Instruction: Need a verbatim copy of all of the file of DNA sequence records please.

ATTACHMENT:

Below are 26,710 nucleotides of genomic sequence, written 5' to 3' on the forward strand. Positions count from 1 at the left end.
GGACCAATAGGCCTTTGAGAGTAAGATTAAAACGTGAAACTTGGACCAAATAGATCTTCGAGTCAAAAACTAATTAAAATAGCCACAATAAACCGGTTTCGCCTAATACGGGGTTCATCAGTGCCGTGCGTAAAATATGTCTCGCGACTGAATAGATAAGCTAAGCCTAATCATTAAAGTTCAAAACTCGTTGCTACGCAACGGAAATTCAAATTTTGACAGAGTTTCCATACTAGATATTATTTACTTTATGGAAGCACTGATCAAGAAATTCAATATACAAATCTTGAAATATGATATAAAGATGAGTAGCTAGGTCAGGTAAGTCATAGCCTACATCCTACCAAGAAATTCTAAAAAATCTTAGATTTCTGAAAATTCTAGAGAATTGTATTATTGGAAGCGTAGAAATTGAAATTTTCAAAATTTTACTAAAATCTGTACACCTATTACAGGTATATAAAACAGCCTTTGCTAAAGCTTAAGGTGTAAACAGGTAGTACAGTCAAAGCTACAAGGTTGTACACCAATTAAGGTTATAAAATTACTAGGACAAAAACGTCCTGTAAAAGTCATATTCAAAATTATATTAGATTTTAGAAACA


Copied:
Below are 26,710 nucleotides of genomic sequence, written 5' to 3' on the forward strand. Positions count from 1 at the left end.
GGACCAATAGGCCTTTGAGAGTAAGATTAAAACGTGAAACTTGGACCAAATAGATCTTCGAGTCAAAAACTAATTAAAATAGCCACAATAAACCGGTTTCGCCTAATACGGGGTTCATCAGTGCCGTGCGTAAAATATGTCTCGCGACTGAATAGATAAGCTAAGCCTAATCATTAAAGTTCAAAACTCGTTGCTACGCAACGGAAATTCAAATTTTGACAGAGTTTCCATACTAGATATTATTTACTTTATGGAAGCACTGATCAAGAAATTCAATATACAAATCTTGAAATATGATATAAAGATGAGTAGCTAGGTCAGGTAAGTCATAGCCTACATCCTACCAAGAAATTCTAAAAAATCTTAGATTTCTGAAAATTCTAGAGAATTGTATTATTGGAAGCGTAGAAATTGAAATTTTCAAAATTTTACTAAAATCTGTACACCTATTACAGGTATATAAAACAGCCTTTGCTAAAGCTTAAGGTGTAAACAGGTAGTACAGTCAAAGCTACAAGGTTGTACACCAATTAAGGTTATAAAATTACTAGGACAAAAACGTCCTGTAAAAGTCATATTCAAAATTATATTAGATTTTAGAAACA